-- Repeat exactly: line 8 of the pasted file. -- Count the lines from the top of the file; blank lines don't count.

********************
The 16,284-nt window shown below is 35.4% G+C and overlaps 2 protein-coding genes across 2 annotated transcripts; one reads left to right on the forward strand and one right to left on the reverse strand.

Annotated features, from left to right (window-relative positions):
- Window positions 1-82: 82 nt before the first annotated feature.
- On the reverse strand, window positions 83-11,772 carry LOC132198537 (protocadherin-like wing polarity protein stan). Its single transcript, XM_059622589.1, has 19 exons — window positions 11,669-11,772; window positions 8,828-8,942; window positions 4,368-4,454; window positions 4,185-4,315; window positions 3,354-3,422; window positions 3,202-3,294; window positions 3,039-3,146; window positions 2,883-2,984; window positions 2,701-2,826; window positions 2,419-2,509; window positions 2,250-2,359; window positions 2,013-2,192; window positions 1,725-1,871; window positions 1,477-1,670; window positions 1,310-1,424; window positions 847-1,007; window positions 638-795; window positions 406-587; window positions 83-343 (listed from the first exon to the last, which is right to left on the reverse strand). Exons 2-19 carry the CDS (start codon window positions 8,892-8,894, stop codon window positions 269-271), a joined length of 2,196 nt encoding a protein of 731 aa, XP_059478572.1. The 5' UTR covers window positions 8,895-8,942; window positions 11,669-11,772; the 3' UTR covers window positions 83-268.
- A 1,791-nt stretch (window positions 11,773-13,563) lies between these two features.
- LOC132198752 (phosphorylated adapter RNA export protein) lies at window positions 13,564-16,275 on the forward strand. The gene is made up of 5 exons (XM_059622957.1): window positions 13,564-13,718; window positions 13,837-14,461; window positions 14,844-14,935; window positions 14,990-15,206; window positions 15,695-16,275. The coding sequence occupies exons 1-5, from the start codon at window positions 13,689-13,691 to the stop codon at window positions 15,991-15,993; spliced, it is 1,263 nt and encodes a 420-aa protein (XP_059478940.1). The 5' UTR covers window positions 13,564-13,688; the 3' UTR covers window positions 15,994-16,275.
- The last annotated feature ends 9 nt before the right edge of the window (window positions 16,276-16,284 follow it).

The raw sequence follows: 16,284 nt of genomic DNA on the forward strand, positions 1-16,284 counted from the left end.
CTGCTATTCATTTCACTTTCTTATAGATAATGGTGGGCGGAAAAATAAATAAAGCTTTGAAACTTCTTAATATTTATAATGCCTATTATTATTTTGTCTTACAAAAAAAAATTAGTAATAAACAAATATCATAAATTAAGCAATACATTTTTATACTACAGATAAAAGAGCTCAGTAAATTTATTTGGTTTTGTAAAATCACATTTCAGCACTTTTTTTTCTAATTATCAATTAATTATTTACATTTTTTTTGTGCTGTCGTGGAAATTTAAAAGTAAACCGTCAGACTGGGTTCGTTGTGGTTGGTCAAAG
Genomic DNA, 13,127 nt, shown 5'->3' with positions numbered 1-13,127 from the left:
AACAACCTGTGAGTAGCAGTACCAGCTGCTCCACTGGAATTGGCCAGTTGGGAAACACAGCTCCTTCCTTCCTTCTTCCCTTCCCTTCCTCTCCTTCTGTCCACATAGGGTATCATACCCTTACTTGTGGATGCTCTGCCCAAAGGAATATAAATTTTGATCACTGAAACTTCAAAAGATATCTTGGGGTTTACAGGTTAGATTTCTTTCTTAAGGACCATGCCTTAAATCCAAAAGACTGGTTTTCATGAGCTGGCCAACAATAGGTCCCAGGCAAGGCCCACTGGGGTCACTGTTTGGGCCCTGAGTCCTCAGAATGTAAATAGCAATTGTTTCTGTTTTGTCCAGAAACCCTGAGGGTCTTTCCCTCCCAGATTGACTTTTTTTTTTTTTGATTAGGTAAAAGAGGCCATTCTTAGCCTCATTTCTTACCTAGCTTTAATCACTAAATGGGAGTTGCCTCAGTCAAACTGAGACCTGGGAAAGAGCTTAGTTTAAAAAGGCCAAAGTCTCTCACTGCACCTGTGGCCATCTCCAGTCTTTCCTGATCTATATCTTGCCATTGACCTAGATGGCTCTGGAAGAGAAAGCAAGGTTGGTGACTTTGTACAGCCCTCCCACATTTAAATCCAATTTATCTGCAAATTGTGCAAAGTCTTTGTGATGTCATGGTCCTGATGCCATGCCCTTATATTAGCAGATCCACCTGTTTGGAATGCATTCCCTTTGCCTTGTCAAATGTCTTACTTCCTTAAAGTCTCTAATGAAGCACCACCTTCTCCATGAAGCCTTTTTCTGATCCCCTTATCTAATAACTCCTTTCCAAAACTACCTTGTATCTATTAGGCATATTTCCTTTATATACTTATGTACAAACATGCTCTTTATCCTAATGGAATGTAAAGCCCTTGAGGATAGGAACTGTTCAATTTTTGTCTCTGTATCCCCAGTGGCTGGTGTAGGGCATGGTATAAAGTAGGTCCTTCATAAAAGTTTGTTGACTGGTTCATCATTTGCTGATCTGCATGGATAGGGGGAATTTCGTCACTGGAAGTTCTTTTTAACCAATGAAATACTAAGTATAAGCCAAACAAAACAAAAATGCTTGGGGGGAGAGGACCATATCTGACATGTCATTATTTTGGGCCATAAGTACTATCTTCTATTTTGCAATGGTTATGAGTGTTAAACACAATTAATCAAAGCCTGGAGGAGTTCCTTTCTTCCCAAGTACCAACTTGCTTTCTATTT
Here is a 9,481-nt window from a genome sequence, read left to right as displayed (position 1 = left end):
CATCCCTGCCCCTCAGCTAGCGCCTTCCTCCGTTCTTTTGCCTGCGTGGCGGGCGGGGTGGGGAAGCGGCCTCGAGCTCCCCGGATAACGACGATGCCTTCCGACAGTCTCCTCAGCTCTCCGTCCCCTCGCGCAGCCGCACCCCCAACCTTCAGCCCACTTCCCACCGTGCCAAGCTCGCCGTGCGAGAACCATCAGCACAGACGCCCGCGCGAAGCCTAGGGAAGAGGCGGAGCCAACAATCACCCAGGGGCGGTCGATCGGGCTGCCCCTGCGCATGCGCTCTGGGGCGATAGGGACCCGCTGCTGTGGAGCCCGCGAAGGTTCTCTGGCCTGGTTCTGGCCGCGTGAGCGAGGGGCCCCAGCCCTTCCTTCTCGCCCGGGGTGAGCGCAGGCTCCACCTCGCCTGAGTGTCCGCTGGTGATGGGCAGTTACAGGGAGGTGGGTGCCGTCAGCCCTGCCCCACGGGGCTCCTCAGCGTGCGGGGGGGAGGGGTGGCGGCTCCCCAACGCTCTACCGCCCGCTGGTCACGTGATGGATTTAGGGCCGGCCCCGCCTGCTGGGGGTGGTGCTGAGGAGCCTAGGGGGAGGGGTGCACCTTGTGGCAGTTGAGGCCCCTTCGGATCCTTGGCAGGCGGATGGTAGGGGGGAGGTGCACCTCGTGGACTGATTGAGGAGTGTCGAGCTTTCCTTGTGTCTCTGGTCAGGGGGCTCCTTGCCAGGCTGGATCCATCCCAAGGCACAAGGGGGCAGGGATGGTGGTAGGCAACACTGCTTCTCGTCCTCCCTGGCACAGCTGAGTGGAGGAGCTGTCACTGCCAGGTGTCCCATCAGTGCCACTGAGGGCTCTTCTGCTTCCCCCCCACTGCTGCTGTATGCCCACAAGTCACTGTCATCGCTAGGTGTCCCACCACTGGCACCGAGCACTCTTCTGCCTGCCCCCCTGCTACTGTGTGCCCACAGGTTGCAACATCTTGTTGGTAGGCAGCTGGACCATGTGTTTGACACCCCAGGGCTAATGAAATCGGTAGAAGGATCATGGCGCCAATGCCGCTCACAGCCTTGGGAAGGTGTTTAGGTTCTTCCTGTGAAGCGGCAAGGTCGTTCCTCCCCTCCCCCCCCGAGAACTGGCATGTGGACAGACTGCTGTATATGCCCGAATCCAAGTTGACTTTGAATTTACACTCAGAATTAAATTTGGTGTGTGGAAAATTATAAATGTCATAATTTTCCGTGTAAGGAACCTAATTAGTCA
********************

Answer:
The raw sequence follows: 16,284 nt of genomic DNA on the forward strand, positions 1-16,284 counted from the left end.